Right now the U.S. is dealing with multiple catastrophes spurred by the escalating impact of climate change.

For many Americans, climate change is not some far-away disaster; it is a real-life nightmare happening in their backyard.

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This month, over 1 million acres in California have been scorched by raging wildfires, a record-breaking number of Atlantic hurricanes have threatened thousands of Americans, and a powerful derecho has caused almost $4 billion in damage in the Midwest.

“This current stretch of natural catastrophe events in the United States are essentially a snapshot of what scientists and emergency managers have long feared,” said meteorologist Steven Bowen, the head of Catastrophe Insight at AON, an international risk mitigation firm.

Natural disasters and extreme weather are already occurring at an unprecedented rate and will likely become more frequent and more powerful as a result of climate change.

California has always been fire-prone due to its dry and hot climate. However, as temperatures rise from climate change, air and vegetation become even drier and thus more vulnerable to wildfires. A massive heatwave preceded the rampant wildfires with areas of California reaching triple-digit temperatures.

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Warmer spring and summer temperatures, reduced snowpack, and earlier spring snowmelt create longer and more intense dry seasons that increase moisture stress on vegetation and make forests more susceptible to severe wildfire,” The California Department of Forestry and Fire Protection said in its 2020 fire season outlook.
Studies have linked bigger wildfires to global warming caused by the burning of coal, oil, and gas which dries plants and makes them more flammable.

Additionally, climate change may also increase the frequency and intensity of lightning strikes which originally caused the wildfires burning through California this month.

States on the coast of Gulf Mexico have also been hurricane-prone due to its tropical nature. But the Atlantic season has already tallied 14 named storms, 10 days ahead of record pace.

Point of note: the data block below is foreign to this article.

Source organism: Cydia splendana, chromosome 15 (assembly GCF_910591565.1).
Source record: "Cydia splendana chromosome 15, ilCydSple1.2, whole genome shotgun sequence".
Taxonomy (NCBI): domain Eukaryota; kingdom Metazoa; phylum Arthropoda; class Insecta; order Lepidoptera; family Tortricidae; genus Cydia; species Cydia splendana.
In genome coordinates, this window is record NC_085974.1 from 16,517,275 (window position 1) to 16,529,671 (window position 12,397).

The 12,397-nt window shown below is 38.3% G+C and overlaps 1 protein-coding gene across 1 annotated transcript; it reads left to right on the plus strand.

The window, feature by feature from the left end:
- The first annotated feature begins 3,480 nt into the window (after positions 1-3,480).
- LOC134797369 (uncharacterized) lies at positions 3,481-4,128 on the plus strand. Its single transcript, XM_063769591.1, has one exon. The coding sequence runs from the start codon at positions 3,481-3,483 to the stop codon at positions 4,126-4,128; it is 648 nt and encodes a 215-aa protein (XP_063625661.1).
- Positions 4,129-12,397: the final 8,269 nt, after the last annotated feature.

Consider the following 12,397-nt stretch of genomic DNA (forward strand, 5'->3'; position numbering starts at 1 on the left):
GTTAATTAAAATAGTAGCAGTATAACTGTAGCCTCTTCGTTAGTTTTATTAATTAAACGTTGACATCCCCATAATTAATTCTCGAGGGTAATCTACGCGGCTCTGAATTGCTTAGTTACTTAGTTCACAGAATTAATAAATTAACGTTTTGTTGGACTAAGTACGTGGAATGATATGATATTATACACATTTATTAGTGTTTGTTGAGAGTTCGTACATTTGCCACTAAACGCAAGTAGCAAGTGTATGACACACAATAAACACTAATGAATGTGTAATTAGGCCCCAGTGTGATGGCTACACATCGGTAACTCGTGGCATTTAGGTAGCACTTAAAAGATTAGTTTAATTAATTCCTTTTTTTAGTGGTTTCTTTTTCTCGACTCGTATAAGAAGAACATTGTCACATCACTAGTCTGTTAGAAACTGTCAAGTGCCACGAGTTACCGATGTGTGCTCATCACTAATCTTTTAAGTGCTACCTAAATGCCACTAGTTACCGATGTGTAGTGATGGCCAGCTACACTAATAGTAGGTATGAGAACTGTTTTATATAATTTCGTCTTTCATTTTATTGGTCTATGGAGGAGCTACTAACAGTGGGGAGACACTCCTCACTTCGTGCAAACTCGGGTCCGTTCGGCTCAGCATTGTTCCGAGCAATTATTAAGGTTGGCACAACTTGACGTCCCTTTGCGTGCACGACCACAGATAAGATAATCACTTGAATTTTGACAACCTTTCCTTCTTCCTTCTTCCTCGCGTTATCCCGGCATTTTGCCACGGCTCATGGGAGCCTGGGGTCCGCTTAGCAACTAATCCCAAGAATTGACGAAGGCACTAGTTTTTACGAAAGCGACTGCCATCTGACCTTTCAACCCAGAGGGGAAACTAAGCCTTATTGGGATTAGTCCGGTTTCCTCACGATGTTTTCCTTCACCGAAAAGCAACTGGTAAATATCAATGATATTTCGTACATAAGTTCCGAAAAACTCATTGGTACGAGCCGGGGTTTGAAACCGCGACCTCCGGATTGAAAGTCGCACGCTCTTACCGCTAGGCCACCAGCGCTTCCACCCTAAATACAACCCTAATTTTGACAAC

Warmer water fuels storm development and this year the temperature of the entire Atlantic Basin is above normal. Temperatures of the Atlantic sea surface have increased by around 2 degrees Fahrenheit since 1900 and will continue to rise, causing stronger and more frequent hurricanes.

While Tropical Storm Marco brought heavy rain and localized flooding, hundreds of thousands of residents in Texas and Louisiana are being evacuated, ahead of Hurricane Laura which has been upgraded to a Category 4 hurricane.

The National Oceanic and Atmospheric Administration has warned that Hurricane Laura will likely bring “unsurvivable storm surge” and “catastrophic wind damage.”

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Hurricane Laura has already hit Puerto Rico, Cuba, and Hispaniola, and at least 11 people in the Caribbean have died as a result of the devastating storm.

All the current climate-related catastrophes come as the nation is already overwhelmed by the COVID-19 pandemic. As climate change intensifies extreme weather and natural disasters, the current emergency response capacity will not be able to handle these events.

“Bottom line: every extreme event has potentially been exacerbated by our amped-up climate, and the same is true for Marco, Laura, and the California wildfires,” Dr. Philip Mote, the founding director of the Oregon Climate Change Research Institute, told Forbes.

If climate change is left unchecked, these catastrophes will become commonplace, wreaking havoc on the U.S. and beyond.

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Read more about the California wildfires.

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